The environment is teeming with microbes. Soil, water, indoor surfaces, our own bodies — any habitat that hasn’t been rigorously sterilized is populated by thousands of species of interdependent bacteria, viruses, and other microscopic organisms.
These webs of microbiota are the biological foundation for larger-scale ecosystems, and small shifts in the microbial community can provoke seismic shifts in the environment.
Nanoparticles are one of a long list of substances that can perturb them, but teasing out their effects is a Sisyphean task.
These communities comprise a staggering number of microbes, many of which can’t be grown in the lab — and even if they could, the complex interactions in real-world microbial communities can’t be reproduced by experiments with just a few species.
In a new paper in the journal Nature Nanotechnology, researchers from Virginia Tech demonstrate one way to investigate the effect of nanoparticles on a particular microbiome: looking at the DNA of an entire microbial community rather than at individual species.
The strategy, called metagenomic analysis, sequences the DNA from all the microbes in a sample at once, yielding an overview of all the genes that are functioning in that environment.
The results suggest that it’s a useful tool, sensitive enough to catch changes other methods might miss — including some that may have implications for public health.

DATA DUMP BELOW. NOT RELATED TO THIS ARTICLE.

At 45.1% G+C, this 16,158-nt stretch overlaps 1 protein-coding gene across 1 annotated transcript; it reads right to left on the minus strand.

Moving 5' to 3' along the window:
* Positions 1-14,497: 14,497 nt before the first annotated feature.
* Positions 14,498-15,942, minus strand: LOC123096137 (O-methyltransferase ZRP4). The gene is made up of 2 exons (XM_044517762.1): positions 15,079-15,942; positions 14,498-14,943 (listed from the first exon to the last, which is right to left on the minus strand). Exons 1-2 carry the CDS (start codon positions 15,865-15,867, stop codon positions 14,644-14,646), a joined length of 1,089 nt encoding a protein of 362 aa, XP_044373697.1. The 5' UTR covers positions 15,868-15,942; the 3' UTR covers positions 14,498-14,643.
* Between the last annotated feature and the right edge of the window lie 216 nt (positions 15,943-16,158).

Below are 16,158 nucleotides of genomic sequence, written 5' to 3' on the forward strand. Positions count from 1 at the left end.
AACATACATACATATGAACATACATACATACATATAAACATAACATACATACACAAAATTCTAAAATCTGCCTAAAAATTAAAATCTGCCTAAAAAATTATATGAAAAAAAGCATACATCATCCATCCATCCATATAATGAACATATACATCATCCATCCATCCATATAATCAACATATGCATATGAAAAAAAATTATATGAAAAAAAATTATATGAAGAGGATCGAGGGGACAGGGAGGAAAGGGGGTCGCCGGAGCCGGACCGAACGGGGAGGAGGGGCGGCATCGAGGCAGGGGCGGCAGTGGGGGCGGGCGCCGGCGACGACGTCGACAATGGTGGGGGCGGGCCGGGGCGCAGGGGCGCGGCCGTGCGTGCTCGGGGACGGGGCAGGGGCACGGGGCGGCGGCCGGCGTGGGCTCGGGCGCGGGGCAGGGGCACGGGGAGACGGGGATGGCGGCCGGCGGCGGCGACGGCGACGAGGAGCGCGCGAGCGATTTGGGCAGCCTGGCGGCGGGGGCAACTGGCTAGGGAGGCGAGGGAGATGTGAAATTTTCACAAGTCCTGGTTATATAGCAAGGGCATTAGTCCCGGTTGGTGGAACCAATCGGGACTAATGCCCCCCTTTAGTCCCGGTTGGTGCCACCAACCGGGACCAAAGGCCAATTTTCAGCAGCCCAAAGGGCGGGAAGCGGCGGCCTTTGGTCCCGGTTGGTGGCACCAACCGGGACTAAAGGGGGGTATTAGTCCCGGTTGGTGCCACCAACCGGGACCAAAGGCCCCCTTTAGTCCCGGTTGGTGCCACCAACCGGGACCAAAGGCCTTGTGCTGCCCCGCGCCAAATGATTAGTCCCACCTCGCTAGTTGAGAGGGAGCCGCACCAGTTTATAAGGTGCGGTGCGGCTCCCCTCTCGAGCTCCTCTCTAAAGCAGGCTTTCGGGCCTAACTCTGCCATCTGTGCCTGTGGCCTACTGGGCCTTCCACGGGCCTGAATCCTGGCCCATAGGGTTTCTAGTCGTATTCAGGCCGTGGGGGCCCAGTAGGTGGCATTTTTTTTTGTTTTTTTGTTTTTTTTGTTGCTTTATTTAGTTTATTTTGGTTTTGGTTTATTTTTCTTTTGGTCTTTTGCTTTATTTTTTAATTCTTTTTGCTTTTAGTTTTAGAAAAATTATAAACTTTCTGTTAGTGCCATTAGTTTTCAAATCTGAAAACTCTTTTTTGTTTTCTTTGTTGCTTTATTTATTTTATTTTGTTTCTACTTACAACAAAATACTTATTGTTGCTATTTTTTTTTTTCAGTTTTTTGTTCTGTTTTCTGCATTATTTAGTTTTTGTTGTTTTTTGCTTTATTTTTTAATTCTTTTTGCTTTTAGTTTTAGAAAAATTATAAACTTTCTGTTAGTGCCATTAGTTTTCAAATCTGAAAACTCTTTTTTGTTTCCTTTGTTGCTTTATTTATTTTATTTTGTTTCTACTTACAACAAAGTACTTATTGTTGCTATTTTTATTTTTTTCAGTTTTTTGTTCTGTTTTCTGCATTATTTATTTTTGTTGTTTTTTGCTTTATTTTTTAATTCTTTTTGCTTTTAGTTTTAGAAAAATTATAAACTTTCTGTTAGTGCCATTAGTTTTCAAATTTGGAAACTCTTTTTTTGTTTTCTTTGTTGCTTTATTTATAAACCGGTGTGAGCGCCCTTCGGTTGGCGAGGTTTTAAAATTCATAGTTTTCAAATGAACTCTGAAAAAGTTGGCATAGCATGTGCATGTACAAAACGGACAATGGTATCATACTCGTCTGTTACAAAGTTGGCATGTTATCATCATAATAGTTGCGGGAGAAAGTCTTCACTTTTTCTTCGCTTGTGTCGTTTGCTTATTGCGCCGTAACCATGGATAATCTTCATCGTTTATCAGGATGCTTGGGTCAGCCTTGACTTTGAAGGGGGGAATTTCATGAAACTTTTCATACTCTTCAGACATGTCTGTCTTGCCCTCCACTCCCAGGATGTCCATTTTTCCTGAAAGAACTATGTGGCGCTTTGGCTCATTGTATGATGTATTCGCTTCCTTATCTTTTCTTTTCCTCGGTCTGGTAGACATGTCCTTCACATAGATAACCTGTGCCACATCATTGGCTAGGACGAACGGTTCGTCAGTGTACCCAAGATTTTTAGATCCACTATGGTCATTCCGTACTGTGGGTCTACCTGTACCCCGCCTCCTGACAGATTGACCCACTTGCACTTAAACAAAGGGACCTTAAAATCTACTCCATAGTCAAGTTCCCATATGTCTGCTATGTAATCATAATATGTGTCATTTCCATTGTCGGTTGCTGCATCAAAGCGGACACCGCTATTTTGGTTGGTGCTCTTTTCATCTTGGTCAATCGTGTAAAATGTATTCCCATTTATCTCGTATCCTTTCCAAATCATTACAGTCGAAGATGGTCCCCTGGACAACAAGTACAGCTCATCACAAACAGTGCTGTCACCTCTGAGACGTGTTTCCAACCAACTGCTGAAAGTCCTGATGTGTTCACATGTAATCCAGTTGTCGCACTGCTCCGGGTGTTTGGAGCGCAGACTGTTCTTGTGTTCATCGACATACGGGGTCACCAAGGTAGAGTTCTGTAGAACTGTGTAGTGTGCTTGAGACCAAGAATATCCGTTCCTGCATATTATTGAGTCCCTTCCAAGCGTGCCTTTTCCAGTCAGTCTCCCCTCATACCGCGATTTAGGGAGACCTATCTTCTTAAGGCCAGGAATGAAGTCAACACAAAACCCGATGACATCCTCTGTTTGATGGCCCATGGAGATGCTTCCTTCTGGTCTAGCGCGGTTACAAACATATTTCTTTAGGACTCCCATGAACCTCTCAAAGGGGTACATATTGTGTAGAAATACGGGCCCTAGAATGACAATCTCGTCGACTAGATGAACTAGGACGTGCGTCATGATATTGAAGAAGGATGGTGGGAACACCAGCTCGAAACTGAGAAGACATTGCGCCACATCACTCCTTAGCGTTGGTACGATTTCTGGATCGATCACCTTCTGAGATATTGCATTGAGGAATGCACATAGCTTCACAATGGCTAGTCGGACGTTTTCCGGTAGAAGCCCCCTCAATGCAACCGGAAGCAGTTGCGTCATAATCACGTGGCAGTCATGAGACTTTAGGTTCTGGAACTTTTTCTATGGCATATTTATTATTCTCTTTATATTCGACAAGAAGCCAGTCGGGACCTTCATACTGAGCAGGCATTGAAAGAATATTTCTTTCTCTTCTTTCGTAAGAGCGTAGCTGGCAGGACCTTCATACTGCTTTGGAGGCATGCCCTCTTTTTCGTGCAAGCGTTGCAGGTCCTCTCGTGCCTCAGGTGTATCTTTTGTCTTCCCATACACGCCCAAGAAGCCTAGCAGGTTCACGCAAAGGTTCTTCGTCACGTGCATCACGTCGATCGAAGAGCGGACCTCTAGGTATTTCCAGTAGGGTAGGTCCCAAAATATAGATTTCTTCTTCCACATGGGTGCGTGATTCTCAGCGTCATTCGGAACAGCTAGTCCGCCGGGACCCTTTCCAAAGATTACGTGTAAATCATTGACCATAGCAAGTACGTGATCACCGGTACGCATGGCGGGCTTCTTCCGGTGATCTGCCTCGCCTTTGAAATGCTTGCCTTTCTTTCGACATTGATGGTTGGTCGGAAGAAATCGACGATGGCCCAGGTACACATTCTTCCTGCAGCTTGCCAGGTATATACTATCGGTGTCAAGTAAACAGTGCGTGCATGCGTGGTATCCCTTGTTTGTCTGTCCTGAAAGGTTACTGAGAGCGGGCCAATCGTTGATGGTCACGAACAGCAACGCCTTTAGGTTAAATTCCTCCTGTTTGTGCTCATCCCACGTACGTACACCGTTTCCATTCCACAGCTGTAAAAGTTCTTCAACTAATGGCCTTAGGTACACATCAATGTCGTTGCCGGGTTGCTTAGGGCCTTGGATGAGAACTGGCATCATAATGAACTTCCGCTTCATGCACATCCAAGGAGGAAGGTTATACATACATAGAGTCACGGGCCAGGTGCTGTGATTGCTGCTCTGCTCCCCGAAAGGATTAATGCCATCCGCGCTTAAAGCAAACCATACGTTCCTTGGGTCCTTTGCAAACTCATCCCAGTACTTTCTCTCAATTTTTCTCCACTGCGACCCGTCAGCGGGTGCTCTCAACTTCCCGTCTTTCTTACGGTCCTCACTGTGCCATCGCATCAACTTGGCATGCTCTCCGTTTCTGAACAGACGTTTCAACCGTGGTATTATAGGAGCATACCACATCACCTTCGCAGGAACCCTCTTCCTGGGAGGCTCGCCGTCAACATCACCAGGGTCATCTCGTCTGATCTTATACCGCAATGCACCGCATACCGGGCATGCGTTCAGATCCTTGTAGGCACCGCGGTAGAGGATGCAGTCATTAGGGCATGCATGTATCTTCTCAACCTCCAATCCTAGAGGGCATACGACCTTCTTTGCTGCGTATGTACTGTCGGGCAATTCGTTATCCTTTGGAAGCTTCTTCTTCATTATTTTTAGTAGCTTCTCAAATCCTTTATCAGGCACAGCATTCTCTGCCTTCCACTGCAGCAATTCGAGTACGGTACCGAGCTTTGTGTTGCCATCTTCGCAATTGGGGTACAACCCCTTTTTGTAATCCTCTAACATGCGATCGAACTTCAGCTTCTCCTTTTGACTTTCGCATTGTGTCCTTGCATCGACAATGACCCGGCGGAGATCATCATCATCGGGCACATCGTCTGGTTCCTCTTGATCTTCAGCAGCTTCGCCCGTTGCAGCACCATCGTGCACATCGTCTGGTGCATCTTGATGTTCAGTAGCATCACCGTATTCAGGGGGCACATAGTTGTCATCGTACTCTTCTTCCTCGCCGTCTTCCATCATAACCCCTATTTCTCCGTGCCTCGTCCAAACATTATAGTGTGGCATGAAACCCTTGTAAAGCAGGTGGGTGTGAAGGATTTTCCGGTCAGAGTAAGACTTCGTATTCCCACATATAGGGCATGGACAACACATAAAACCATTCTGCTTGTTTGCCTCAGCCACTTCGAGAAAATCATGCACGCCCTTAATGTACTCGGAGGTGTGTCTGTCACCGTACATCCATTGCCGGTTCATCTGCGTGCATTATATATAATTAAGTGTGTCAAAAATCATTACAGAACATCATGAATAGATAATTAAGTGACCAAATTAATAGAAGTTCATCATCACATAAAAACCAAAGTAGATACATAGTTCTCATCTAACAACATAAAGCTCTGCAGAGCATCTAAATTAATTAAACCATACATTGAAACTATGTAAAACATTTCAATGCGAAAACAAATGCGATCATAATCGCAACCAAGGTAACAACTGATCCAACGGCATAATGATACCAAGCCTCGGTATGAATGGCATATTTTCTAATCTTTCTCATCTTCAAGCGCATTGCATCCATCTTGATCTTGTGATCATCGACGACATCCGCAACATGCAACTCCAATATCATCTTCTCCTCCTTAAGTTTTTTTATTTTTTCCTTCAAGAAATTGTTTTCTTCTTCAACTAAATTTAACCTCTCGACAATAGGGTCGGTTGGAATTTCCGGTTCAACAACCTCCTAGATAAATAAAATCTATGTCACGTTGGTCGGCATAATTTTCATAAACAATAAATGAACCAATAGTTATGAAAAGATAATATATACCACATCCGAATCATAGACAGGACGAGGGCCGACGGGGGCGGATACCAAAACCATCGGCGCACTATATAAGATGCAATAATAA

Leading the team were Amy Pruden, the W. Thomas Rice Professor of Engineering, and civil and environmental engineering professor Peter Vikesland. Both are experts on complex environmental systems; Pruden studies the roles of dynamic microbial communities and Vikesland currently focuses on the impacts of nanotechnology on the environment.
In this study, the researchers looked at activated sludge microbial communities, which populate wastewater treatment plants and break down pollutants in sewage.
“We’re using real-world, complex communities, ones that are important environmentally because they’re purifying our water,” Pruden says.
Nanoparticles are increasingly common in wastewater, washed in from a growing list of products that includes everything from marshmallows to medical equipment.
The nanoparticles used in the study were gold spheres and rods synthesized in the lab of Catherine Murphy, a professor of chemistry at the University of Illinois at Urbana-Champaign. The research team introduced these nanoparticles into a laboratory-scale reactor that simulates a wastewater treatment plant, and ran a metagenomics analysis after seven days and another after 56 days.
It turned out that the nanoparticles did change the distribution of genes in the activated sludge microbial community, and that spherical nanoparticles had a greater influence than rodlike ones.
Among the genes affected were those that help infectious bacteria evade antibiotics.
Wastewater treatment plants have been identified as a reservoir for antibiotic-resistance genes that eventually find their way into the environment, where they present an increasing risk to public health.